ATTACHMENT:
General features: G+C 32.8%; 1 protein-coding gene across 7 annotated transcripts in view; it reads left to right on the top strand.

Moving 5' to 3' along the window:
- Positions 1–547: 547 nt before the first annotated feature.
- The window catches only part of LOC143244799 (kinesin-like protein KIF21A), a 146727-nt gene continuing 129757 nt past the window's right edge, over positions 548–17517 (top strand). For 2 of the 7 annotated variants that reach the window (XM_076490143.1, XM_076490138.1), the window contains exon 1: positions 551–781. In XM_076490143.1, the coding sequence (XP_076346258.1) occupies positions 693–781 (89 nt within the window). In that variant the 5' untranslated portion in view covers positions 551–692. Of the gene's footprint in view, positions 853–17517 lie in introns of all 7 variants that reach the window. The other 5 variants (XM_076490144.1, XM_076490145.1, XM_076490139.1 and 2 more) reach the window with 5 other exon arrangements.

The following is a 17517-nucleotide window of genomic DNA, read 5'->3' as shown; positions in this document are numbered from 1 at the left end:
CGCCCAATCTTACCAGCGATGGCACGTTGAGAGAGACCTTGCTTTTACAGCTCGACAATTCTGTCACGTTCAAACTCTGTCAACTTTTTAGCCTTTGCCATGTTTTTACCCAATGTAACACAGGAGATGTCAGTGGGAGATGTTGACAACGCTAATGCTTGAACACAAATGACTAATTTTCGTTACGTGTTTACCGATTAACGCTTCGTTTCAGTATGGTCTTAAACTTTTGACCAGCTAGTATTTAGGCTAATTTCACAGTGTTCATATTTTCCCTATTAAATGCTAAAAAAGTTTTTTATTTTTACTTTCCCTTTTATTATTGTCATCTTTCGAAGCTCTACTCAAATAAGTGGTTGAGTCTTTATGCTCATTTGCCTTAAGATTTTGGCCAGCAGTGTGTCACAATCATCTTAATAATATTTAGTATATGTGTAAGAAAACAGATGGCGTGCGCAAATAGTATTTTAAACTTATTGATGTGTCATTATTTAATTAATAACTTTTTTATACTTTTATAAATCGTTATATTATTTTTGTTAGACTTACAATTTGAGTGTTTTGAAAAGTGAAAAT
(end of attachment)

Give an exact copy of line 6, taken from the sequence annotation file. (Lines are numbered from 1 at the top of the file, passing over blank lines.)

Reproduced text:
CGCCCAATCTTACCAGCGATGGCACGTTGAGAGAGACCTTGCTTTTACAGCTCGACAATTCTGTCACGTTCAAACTCTGTCAACTTTTTAGCCTTTGCCATGTTTTTACCCAATGTAACACAGGAGATGTCAGTGGGAGATGTTGACAACGCTAATGCTTGAACACAAATGACTAATTTTCGTTACGTGTTTACCGATTAACGCTTCGTTTCAGTATGGTCTTAAACTTTTGACCAGCTAGTATTTAGGCTAATTTCACAGTGTTCATATTTTCCCTATTAAATGCTAAAAAAGTTTTTTATTTTTACTTTCCCTTTTATTATTGTCATCTTTCGAAGCTCTACTCAAATAAGTGGTTGAGTCTTTATGCTCATTTGCCTTAAGATTTTGGCCAGCAGTGTGTCACAATCATCTTAATAATATTTAGTATATGTGTAAGAAAACAGATGGCGTGCGCAAATAGTATTTTAAACTTATTGATGTGTCATTATTTAATTAATAACTTTTTTATACTTTTATAAATCGTTATATTATTTTTGTTAGACTTACAATTTGAGTGTTTTGAAAAGTGAAAAT